About a year ago in a conversation with friends, someone mentioned a particular old song. I remembered the melody, but hadn’t heard it in ages. For some reason, I couldn’t get it out of my head. I finally broke down and bought the song on iTunes. I sang it all the time — while drying my hair, while doing laundry, while driving. I looked up YouTube videos of the singer performing it. Mental images related to the lyrics started forming in my head.

So when I was asked to put together an exhibition for the Window Gallery on Santa Fe during the month of May, I figured I might as well make good use of all these visual ideas!

The title of the show is The Way: Experiments in Theme & Variation. Sounds kinda hifalutin’ — right? Actually, it’s an eclectic collection of work, with most of the pieces based on techniques and styles that I’ve been wanting to try.

You’ll have to guess what the song is and how the pieces relate. I’ll send you a few hints between now and the opening. Hope to see you at Window Gallery on Santa Fe, 116 S. Santa Fe in Salina on Friday, May 5 from 5:00-7:00pm.

Why didn’t I think of this!?

Stephen-Alcorn-Milton-GlaserI’ve professed my admiration for Milton Glaser for years. When I saw this series by Stephen Alcorn, I was immediately envious — and very impressed.

Stephen had early exposure to Glaser’s genius (his father, John Alcorn, worked with him at Pushpin Studios), which provided inspiration for this project, and I love his emphasis on learning from history and then thoroughly exploring his subjects.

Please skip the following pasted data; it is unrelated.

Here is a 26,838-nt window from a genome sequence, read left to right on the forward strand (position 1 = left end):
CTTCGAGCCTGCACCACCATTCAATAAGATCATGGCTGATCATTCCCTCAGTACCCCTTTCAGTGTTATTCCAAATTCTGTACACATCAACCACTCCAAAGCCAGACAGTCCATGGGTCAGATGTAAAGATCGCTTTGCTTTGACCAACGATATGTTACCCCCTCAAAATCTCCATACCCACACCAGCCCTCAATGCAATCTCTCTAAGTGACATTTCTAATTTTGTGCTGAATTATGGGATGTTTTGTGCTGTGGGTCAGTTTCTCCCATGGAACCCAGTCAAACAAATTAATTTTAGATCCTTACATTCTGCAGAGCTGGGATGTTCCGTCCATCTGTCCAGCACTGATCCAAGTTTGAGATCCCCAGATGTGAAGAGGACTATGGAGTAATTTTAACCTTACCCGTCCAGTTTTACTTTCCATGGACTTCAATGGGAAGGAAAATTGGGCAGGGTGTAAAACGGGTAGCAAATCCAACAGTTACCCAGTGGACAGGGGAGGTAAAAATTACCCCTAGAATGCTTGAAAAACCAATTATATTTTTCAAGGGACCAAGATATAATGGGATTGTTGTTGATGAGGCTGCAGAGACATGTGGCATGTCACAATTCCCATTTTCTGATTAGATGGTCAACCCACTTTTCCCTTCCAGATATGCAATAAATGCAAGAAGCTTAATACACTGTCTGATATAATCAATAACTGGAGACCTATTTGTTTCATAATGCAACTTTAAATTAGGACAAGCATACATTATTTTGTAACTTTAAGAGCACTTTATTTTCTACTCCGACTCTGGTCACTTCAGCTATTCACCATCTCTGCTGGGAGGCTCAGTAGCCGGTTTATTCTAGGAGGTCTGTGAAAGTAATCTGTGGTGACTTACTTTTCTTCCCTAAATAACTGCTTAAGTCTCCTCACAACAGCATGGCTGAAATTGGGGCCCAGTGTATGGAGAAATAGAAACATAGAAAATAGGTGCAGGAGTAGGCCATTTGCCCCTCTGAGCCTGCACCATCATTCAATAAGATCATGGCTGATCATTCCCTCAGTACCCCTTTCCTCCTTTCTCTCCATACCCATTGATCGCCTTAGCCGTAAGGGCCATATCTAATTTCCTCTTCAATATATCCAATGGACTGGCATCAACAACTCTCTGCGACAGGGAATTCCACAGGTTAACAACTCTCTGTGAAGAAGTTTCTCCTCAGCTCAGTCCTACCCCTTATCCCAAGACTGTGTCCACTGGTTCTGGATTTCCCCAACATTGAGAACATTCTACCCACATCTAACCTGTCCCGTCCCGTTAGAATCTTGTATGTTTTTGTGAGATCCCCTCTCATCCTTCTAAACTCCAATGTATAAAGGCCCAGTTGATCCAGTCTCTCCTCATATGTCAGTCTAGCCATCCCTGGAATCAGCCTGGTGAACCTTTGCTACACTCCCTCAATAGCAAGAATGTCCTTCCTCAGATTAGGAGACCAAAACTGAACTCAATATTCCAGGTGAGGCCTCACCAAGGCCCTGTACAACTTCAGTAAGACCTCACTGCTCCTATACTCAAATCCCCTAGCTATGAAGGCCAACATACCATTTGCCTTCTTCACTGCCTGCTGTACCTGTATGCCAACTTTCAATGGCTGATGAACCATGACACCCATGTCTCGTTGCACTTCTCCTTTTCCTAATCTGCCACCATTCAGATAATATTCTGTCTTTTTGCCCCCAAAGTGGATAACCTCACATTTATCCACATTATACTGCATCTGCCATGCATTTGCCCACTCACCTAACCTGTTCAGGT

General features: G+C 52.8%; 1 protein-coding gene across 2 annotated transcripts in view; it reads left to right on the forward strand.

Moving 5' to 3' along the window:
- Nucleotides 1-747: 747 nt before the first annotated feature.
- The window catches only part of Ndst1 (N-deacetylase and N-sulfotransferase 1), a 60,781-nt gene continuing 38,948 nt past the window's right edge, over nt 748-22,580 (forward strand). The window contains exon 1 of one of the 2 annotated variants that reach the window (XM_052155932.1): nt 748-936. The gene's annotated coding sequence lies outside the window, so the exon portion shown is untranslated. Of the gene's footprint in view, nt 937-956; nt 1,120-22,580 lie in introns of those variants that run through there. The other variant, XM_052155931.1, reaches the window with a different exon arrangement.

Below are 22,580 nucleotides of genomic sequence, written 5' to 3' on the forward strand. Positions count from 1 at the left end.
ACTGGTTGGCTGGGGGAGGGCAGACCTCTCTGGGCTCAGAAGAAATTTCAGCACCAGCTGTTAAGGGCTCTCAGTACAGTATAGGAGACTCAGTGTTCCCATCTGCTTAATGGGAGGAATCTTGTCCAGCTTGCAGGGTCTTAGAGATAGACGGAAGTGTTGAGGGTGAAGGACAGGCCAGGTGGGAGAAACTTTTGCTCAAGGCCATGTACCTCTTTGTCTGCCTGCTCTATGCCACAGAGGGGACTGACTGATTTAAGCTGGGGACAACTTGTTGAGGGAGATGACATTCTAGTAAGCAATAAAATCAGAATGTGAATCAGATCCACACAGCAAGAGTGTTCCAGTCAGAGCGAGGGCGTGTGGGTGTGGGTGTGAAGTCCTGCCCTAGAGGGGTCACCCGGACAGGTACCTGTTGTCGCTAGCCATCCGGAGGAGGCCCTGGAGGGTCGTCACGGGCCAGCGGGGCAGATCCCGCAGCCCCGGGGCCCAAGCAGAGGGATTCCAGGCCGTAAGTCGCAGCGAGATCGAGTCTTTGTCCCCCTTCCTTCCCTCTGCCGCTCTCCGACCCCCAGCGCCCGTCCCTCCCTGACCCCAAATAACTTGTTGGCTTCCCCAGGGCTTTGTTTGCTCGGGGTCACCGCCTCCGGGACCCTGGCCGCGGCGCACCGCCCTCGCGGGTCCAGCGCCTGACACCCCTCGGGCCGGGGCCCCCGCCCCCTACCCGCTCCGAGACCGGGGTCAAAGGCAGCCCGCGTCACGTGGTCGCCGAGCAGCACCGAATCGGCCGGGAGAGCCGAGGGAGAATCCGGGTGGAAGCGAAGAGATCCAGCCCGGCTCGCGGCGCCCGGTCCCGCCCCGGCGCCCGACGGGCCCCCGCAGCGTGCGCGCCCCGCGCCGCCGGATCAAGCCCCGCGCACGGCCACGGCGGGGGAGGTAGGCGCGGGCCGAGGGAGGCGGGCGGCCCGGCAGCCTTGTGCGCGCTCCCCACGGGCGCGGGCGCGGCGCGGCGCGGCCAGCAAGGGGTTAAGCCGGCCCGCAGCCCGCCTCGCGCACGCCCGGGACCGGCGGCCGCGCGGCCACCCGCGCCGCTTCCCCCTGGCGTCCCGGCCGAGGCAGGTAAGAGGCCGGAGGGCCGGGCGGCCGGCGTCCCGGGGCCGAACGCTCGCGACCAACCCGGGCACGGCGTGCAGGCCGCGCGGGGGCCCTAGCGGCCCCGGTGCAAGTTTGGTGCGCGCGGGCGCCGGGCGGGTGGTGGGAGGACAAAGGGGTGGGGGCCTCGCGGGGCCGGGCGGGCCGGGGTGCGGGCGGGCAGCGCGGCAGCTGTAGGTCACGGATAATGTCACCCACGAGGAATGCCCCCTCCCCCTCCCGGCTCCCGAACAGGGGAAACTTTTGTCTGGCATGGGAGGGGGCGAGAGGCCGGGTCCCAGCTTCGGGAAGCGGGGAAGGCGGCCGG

Now I’m inspired by Alcorn, and am having lots of ideas for subjects to obsess about.

Presidents’ Day 2017

Presidents' Day 2017

To celebrate Presidents’ Day, I followed the recent suggestion that historian Clay Jenkinson made to the current president: read through some of his 44 predecessors’ inaugural addresses. He specifically mentions these:

It took a little time, but it was well worth it. In those speeches I saw vision, respect for others, calls for unity, and humility — they sang the Song of America. There were also reminders that we, everyday citizens with our own ideals and actions, hold the key to America’s future.

BTW, you can listen to Clay Jenkinson portray our third president every week on The Thomas Jefferson Hour. That’s well worth it, too.

Every day I’m truffling, truffling.

truffle on plate truffle on plate truffles on plate

truffle on plate truffle on plateThe owner of Sweet On You chocolate shop asked me to be her featured artist for November’s First Thursday Artist Rush. She asked (and I agreed) in August. My plan was to do a set of six pencil drawings of truffles on plates. I did one drawing right away, then got very busy with client work, and didn’t start again until mid-October. So for more than two weeks I spent every spare minute ‘truffling.’